The shortcut method to E.D.:

* If the food has fewer calories than grams: Eat until you are satisfied, this is a good food choice.
* If the food has the same number of calories as grams, or has up to twice as many calories as grams: Don't go overboard, these are moderate E.D. foods and you should be moderate with them J
* If there are more than twice as many calories as grams: Be very, very careful! Too many bites, and these may bite you later.

There will be exceptions, such as with beverages, and you should practice a little common sense when it comes to foods that contain a lot of sugar or fat. The Volumetrics book has a great list of foods that are better choices, as well as recipes to make it easy. You'll quickly learn which food choices are best, and you won't have to check the E.D. all the time. The plan recommends a balanced diet with plenty of carbs, fiber, moderate protein, and low in fat. Drink lots of water, and exercise regularly.

Fitness Factor: Exercise is encouraged, though not covered in depth in the book. Walking is highly recommended.
Pros: Everything is fresh and healthy, and the plan is easy to figure out. You can eat until you are full.
Cons: You may need to spend more time in the kitchen. There are no forbidden foods, though you will need to limit portions of high calorie, high E.D. foods.
Cost: Moderately expensive. You'll need to buy a lot of fresh foods and better quality meats, which cost more. You'll still be able to purchase a lot of inexpensive foods, particularly if you choose produce that is in season, buy local seafood, etc.
Who this diet is best for: For the person that likes to feel full after a meal, doesn't like to eliminate foods. She also needs to love and accept vegetables into her life.

  • iaradajnos

    I really have been successful with Volumetrics. I didn’t believe but was willing to cooperate with the advise that vegetables are filling. I flipped my meals from more rice or noodles to more vegetables and in weeks I was a believer. Vegetables ARE filling. I get to have a giant bowl or plate of yummy food and it’s all good for my weight loss. 25 pounds gone with 22 more to go. This isn’t magic and I’ve had to stay right on course for months with more months to go. But this isn’t just a temporary thing–its long term, healthy way of life. I’m eating lower calories than I will eat once I’ve reached goal, but otherwise this is the way to go. Soon, I’ll transition over to higher calorie intake. I’ll carefully watch my weight and prepare to have occassional fix it times when I’ll need to bring weight back down. But that’s the beauty of this plan. It’s easy and for life.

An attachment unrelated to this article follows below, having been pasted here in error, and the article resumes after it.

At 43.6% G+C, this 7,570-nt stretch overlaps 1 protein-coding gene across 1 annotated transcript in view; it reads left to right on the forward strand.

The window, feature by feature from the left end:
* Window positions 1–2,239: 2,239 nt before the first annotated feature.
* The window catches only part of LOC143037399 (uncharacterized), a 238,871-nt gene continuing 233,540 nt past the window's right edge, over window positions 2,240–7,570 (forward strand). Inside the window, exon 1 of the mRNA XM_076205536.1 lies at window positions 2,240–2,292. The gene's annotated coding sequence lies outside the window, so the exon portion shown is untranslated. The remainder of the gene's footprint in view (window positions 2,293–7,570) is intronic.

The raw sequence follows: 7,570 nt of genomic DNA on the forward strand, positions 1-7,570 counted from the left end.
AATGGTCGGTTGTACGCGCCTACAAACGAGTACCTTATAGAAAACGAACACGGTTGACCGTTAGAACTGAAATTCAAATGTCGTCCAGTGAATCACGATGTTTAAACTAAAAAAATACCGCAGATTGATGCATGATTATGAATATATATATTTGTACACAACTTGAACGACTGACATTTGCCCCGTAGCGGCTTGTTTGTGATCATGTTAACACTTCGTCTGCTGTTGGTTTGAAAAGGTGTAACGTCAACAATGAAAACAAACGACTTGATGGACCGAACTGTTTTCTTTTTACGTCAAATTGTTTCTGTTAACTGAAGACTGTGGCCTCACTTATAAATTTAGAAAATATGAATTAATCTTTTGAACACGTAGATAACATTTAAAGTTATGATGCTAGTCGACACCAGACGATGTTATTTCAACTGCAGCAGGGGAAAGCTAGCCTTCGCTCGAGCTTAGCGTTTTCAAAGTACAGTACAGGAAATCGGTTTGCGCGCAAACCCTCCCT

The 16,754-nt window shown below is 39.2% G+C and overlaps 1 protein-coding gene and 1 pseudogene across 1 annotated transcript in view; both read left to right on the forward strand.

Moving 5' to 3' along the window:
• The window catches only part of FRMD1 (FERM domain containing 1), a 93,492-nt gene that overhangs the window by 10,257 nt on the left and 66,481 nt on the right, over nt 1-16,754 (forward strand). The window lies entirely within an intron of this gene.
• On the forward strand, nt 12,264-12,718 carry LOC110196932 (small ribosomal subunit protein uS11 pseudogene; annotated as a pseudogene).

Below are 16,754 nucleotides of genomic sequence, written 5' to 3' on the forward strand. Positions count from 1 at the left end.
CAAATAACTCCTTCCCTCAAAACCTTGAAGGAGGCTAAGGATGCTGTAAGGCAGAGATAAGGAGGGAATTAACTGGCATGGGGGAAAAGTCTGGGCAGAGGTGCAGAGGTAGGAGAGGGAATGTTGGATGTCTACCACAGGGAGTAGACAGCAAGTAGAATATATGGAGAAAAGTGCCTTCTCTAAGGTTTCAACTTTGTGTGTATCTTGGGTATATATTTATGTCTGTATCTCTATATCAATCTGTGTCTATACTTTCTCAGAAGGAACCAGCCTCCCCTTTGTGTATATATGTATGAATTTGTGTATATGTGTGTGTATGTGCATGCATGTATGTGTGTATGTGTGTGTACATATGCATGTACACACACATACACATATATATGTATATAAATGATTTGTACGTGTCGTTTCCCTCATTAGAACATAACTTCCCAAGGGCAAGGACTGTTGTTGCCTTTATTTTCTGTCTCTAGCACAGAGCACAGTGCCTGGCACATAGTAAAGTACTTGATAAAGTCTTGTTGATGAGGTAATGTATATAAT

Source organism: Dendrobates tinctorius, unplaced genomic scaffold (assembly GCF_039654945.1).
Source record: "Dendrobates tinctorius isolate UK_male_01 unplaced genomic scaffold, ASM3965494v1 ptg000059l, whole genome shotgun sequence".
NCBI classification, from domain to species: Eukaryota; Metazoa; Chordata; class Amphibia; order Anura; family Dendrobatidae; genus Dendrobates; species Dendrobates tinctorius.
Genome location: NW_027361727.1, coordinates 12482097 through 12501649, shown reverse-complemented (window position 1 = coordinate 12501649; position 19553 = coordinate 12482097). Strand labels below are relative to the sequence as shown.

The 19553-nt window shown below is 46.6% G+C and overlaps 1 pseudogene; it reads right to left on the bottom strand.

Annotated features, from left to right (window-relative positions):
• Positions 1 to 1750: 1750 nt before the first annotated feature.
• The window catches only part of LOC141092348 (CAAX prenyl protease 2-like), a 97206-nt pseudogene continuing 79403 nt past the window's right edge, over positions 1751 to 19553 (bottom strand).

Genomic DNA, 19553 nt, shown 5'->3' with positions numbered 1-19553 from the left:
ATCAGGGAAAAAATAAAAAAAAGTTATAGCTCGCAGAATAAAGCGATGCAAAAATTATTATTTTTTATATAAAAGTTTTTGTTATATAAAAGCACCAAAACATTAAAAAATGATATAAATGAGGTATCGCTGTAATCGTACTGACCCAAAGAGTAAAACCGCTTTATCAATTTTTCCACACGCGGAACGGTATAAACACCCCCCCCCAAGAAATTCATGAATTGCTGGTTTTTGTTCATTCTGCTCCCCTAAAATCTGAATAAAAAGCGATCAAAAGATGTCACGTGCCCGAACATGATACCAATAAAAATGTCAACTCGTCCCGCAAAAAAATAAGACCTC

• curious

    I have a question.
    In the Lean Cuisine example provided above, adding vegetables and fruit, without reducing the amount of food provided by the LC meal, will lead to a greater intake of calories.
    How is this going to make you lose weight? Is the entire plan hinged on the assumption that the dieter would have had something more caloric if the veggies and fruit are not included?

  • Kristi

    Yes – It’s because you eat more & feel fuller and not as deprived without adding lots of calories, and won’t be tempted to have a snack soon after your meal.

  • Asilem

    I actually have been using the cook books by Dr Barbara Rolls. You can see parts of her book on google books. Its just titled “Volumetrics”. Ratatouille is really good!!! I really like this “diet” because you don’t have to make anything different for anyone in the family!!!!!